Monocyte-derived peritoneal macrophages protect C57BL/6 mice against surgery-induced adhesions

Rinal Sahputra, Krittee Dejyong, Adrian S. Woolf, Matthias Mack, Judith Allen, Dominik Rückerl, Sarah Herrick

Research output: Contribution to journalArticlepeer-review


Peritoneal adhesions commonly occur after abdominal or pelvic surgery. These scars join internal organs to each other or to the cavity wall and can present with abdominal or pelvic pain, and bowel obstruction or female infertility. The mechanisms underlying adhesion formation remain unclear and thus, effective treatments are not forthcoming. Peritoneal macrophages accumulate after surgery and previous studies have attributed either pro- or anti-scarring properties to these cells. We propose that there are complex and nuanced responses after surgery with respect to both resident and also monocyte-derived peritoneal macrophage subpopulations. Moreover, we contend that differences in responses of specific macrophage subpopulations in part explain the risk of developing peritoneal scars. We characterised alterations in peritoneal macrophage subpopulations after surgery-induced injury using two strains of mice, BALB/c and C57BL/6, with known differences in macrophage response post-infection. At 14 days post-surgery, BALB/c mice displayed more adhesions compared with C57BL/6 mice. This increase in scarring correlated with a lower influx of monocyte-derived macrophages at day 3 post-surgery. Moreover, BALB/c mice showed distinct macrophage repopulation dynamics after surgery. To confirm a role for monocyte-derived macrophages, we used Ccr2-deficient mice as well as antibody-mediated depletion of CCR2 expressing cells during initial stages of adhesion formation. Both Ccr2-deficient and CCR2-depleted mice showed a significant increase in adhesion formation associated with the loss of peritoneal monocyte influx. These findings revealed an important protective role for monocyte-derived cells in reducing adhesion formation after surgery.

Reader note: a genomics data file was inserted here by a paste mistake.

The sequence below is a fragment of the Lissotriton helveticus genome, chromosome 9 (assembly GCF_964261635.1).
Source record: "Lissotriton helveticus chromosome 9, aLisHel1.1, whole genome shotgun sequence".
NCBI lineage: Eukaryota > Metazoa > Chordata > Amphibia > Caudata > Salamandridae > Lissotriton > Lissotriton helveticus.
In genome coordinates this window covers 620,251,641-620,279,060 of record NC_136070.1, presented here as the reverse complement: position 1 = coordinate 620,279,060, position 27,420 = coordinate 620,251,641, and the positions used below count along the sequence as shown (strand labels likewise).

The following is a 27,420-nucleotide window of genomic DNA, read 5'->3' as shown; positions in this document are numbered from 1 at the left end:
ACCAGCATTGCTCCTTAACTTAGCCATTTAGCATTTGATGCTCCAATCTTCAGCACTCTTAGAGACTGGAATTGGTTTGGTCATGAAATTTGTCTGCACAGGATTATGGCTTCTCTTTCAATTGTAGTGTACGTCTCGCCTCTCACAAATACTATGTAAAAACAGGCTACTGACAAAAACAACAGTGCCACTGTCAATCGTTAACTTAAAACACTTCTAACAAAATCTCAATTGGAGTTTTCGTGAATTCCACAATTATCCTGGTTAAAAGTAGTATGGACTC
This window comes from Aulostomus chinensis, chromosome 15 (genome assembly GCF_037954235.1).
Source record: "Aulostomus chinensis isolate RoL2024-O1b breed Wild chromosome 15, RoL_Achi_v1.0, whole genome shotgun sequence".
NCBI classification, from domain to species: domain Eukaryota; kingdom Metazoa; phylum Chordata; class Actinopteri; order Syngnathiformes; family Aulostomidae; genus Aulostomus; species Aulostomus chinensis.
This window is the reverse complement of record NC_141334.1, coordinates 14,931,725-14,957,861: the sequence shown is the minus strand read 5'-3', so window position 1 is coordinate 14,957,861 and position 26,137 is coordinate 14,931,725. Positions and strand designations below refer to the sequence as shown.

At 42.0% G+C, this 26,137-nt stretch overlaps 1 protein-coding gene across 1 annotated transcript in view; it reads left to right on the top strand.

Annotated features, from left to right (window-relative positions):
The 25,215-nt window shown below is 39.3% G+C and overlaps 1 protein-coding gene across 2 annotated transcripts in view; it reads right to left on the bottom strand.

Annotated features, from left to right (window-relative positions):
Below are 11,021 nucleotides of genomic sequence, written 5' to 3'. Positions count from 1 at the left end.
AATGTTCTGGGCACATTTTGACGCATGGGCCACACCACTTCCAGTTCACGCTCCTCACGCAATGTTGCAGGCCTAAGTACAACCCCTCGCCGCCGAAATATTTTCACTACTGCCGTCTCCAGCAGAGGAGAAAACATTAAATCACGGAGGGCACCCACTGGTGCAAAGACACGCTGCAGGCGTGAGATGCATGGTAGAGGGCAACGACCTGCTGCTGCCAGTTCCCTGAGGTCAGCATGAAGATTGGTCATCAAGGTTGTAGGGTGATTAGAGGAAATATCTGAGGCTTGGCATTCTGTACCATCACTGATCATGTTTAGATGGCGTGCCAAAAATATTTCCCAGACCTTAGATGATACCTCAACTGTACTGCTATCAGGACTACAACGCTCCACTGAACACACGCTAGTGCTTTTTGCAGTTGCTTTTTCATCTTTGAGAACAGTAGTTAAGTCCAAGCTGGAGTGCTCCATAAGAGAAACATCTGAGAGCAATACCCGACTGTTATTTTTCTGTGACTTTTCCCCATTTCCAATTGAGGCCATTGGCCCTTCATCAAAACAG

Original languageEnglish
JournalFrontiers in Immunology
Publication statusAccepted/In press - 13 Sept 2022


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